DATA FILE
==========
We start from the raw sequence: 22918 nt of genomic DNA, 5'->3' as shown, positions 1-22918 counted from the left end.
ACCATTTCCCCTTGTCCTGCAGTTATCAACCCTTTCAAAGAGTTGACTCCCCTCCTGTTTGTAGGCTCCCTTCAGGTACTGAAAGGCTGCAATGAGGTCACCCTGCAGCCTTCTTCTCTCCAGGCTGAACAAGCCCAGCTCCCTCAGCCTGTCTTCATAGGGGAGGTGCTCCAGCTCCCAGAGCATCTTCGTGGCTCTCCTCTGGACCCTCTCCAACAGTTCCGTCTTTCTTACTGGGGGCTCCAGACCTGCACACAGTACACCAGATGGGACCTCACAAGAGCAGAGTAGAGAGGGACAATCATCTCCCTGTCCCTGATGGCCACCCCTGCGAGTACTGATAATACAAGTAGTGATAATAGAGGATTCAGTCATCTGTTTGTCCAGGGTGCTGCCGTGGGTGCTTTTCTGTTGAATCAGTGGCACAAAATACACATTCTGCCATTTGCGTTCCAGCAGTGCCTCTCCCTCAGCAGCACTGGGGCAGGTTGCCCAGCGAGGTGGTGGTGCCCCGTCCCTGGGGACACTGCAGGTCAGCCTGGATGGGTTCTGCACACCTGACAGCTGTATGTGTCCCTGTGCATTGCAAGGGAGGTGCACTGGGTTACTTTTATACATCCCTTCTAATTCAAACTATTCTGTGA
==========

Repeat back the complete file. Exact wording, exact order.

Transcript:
We start from the raw sequence: 22918 nt of genomic DNA, 5'->3' as shown, positions 1-22918 counted from the left end.
ACCATTTCCCCTTGTCCTGCAGTTATCAACCCTTTCAAAGAGTTGACTCCCCTCCTGTTTGTAGGCTCCCTTCAGGTACTGAAAGGCTGCAATGAGGTCACCCTGCAGCCTTCTTCTCTCCAGGCTGAACAAGCCCAGCTCCCTCAGCCTGTCTTCATAGGGGAGGTGCTCCAGCTCCCAGAGCATCTTCGTGGCTCTCCTCTGGACCCTCTCCAACAGTTCCGTCTTTCTTACTGGGGGCTCCAGACCTGCACACAGTACACCAGATGGGACCTCACAAGAGCAGAGTAGAGAGGGACAATCATCTCCCTGTCCCTGATGGCCACCCCTGCGAGTACTGATAATACAAGTAGTGATAATAGAGGATTCAGTCATCTGTTTGTCCAGGGTGCTGCCGTGGGTGCTTTTCTGTTGAATCAGTGGCACAAAATACACATTCTGCCATTTGCGTTCCAGCAGTGCCTCTCCCTCAGCAGCACTGGGGCAGGTTGCCCAGCGAGGTGGTGGTGCCCCGTCCCTGGGGACACTGCAGGTCAGCCTGGATGGGTTCTGCACACCTGACAGCTGTATGTGTCCCTGTGCATTGCAAGGGAGGTGCACTGGGTTACTTTTATACATCCCTTCTAATTCAAACTATTCTGTGA